Culpepper’s Commentary: Missouri Game

Football fans have long memories but I can’t remember a time when I have seen a Texas team on fire like the first half of the Missouri game. The Horns could do no wrong because they were playing so hard, so aggressively that any mistakes were covered by their hustle and second effort.
Colt McCoy under the guidance of coordinator Greg Davis is performing surgical bombing of defenses. Davis has had more critics than George W. Bush but now he has a terrible, swift sword that wears No. 12 and is an on- and off-the-field leader and it is fascinating to watch.

All of Colt’s passes aren’t perfect – the targets are moving, he’s moving – but they are thrown to a good spot and the receivers are making sure and sometimes outstanding catches.

Colt dropped back to pass about 36 times and by my count ran on three of them while only being sacked once. That is a testament to the Longhorn offensive line and the running backs that protect Colt. He has time to make up his mind. At one point, he completed 17 straight, which is like rolling and holding the dice for 17 straight passes. At the dice table, it means somebody gets rich, and at DKR, it means ball possession (36:26) and points for Texas.

But the most remarkable transformation is the Texas defense. Roy Miller’s first-defensive-play-of-the-game tackle on a Missouri attempted reverse set the tone for the Longhorn defense and 98,000-plus Texas fans settling in for a tough game. The second half was what I thought the whole game would be but the damage had already been done to the Tigers during the first 30 minutes.

I just love the spark, the hustle and the way the Longhorn front, linebackers and secondary play. Sergio Kindle’s role as a hybrid linebacker/defensive end is a stroke of coaching genius by coordinator Will Muschamp. It is fun watching how Sergio moves around before the snap of the football, gliding into place at the last second and then exploding into action.

Jared Norton left the game in the fourth quarter with what looked to be a shoulder injury trying to make a play downfield on a pass completion, and Texas fans can only hope he will be back for Oklahoma State. The linebacking corps has turned into a fierce attacking unit that doesn’t need a chink in the armor at this point.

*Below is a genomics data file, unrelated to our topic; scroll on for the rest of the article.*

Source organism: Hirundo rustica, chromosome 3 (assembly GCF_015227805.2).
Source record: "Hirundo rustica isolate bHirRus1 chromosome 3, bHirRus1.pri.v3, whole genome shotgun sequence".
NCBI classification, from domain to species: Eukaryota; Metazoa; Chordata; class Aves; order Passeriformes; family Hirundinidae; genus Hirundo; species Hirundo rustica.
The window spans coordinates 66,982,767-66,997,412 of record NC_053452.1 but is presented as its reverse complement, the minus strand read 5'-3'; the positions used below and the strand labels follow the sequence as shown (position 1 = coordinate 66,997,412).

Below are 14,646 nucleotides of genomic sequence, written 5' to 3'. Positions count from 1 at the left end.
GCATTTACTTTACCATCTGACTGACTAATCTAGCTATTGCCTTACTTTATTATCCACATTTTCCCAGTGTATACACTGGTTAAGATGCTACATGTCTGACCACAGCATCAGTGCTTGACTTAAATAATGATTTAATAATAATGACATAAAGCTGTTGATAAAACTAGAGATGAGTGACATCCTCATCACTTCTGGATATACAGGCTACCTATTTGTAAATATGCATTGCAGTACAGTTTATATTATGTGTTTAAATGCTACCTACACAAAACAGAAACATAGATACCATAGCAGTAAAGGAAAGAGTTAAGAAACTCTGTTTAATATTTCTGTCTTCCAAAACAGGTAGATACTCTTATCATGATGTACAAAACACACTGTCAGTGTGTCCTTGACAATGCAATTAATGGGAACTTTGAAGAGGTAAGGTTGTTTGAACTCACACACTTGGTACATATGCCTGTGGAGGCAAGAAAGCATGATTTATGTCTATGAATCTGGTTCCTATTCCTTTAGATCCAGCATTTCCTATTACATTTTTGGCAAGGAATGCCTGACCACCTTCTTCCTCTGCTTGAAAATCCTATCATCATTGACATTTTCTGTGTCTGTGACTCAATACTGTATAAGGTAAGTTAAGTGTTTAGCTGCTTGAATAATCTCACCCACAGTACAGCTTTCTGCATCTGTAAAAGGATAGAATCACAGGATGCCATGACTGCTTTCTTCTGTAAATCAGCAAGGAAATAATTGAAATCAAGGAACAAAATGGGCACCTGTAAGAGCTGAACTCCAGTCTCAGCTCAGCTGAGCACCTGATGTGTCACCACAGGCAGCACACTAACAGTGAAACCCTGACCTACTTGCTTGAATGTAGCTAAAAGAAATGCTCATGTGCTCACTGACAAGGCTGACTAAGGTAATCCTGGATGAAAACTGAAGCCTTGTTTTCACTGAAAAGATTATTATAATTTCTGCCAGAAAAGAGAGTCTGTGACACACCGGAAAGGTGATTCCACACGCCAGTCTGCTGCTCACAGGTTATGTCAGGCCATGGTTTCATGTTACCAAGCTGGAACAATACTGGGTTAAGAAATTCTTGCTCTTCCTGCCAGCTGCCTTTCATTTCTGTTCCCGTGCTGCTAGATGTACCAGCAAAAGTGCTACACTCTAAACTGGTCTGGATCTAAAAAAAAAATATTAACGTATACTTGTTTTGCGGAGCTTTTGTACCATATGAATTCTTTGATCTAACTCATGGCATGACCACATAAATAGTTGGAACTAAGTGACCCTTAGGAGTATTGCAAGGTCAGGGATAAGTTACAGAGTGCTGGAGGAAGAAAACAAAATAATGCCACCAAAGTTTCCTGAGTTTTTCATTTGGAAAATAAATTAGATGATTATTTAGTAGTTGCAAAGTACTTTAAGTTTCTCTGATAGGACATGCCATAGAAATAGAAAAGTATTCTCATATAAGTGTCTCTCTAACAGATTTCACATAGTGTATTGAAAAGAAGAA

Chris Oh-buh-nigh-yuh. We can all pronounce his last name by now, and he deserves our respect. He is a journeyman that has become a prince. Blocking, running, receiving – you ask for it, you get it. The consummate team player. Ditto for Brian Orakpo. He spends the entire game against huge offensive tackles fighting to make plays. He never stops; it’s usually into the last part of the first quarter when one of the giants he goes against takes a moment to catch his breath when Orakpo strikes home.

Jordan Shipley and Quan Cosby combined caught 15 passes, laser strikes from McCoy that eat up the confidence of any defense. But two new faces brought the crowd to their feet. Brandon Collins caught six passes, including a 38-yarder. His specialty seemed to be the underneath variety that is the “in” route versus the blitz. And credit redshirt freshman Malcolm Williams for making the catch of the night on a 32-yard leaping touchdown to make the score 21-0. We might see this again.

For the past two seasons, Texas fans have been left as confused as the Horns’ secondary played. But in 2008, they might be short and they might be young but brother do they hit and hustle. Earl Thomas and Blake Gideon may not be NFL material at safety but they are hitters from the old school.

All this can come to an end on any Saturday if Texas decides there is another way to win games rather than busting their butts on every play – offense, defense and kicking game.

Oklahoma State brings a 7-0 record to Austin with the best receiver Texas has seen in Dez Bryant, the most mobile quarterback in Zac Robinson, an improved defense and many, many more fans than Missouri. It will be a football war.

Here’s what I like: enough Texas fans are getting off their stadium seats and making noise when opponents have the ball that it does bother the visitors and encourages the Longhorn defense. It must continue; we owe it to the efforts by the Texas football team and coaching staff. Texas 38, Oklahoma State 28.

Pat Culpepper played for The University from 1960-62 and graduated from UT with a B.A. degree with honors in history. He coached college football for 12 years as an assistant at Texas, Colorado, Tulane, Baylor and Memphis State and was head coach at Northern Illinois from 1976-79. He also spent 16 years as a high school coach in Texas at Midland, Lufkin, Galveston Ball, Westfield and his hometown of Cleburne. He was selected to the Longhorn Hall of Honor in 1991. His commentary appears regularly in the Inside Texas magazine and at